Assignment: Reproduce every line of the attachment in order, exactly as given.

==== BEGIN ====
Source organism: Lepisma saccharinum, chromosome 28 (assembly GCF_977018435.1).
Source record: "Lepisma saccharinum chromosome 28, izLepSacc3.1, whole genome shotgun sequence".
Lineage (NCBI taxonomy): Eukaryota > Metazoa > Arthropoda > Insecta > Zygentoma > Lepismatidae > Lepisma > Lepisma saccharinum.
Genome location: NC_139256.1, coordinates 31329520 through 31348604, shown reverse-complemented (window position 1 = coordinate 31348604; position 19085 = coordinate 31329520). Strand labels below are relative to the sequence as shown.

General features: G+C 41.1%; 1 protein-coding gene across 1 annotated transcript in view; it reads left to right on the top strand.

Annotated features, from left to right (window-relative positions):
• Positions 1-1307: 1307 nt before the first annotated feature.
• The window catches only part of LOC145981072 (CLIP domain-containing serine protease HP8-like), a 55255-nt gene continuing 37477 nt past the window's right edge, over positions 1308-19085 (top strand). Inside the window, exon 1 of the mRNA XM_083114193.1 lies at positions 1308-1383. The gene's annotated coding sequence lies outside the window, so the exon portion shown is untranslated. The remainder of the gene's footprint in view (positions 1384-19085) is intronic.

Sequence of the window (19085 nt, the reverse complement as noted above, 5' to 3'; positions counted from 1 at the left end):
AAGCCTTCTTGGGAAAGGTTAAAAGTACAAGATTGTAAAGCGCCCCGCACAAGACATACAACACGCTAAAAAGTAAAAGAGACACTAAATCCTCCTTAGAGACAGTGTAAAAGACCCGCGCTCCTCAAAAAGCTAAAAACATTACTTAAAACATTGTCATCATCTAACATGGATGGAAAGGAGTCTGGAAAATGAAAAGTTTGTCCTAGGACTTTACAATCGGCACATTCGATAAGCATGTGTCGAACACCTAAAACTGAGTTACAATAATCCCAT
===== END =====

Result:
Source organism: Lepisma saccharinum, chromosome 28 (assembly GCF_977018435.1).
Source record: "Lepisma saccharinum chromosome 28, izLepSacc3.1, whole genome shotgun sequence".
Lineage (NCBI taxonomy): Eukaryota > Metazoa > Arthropoda > Insecta > Zygentoma > Lepismatidae > Lepisma > Lepisma saccharinum.
Genome location: NC_139256.1, coordinates 31329520 through 31348604, shown reverse-complemented (window position 1 = coordinate 31348604; position 19085 = coordinate 31329520). Strand labels below are relative to the sequence as shown.

General features: G+C 41.1%; 1 protein-coding gene across 1 annotated transcript in view; it reads left to right on the top strand.

Annotated features, from left to right (window-relative positions):
• Positions 1-1307: 1307 nt before the first annotated feature.
• The window catches only part of LOC145981072 (CLIP domain-containing serine protease HP8-like), a 55255-nt gene continuing 37477 nt past the window's right edge, over positions 1308-19085 (top strand). Inside the window, exon 1 of the mRNA XM_083114193.1 lies at positions 1308-1383. The gene's annotated coding sequence lies outside the window, so the exon portion shown is untranslated. The remainder of the gene's footprint in view (positions 1384-19085) is intronic.

Sequence of the window (19085 nt, the reverse complement as noted above, 5' to 3'; positions counted from 1 at the left end):
AAGCCTTCTTGGGAAAGGTTAAAAGTACAAGATTGTAAAGCGCCCCGCACAAGACATACAACACGCTAAAAAGTAAAAGAGACACTAAATCCTCCTTAGAGACAGTGTAAAAGACCCGCGCTCCTCAAAAAGCTAAAAACATTACTTAAAACATTGTCATCATCTAACATGGATGGAAAGGAGTCTGGAAAATGAAAAGTTTGTCCTAGGACTTTACAATCGGCACATTCGATAAGCATGTGTCGAACACCTAAAACTGAGTTACAATAATCCCAT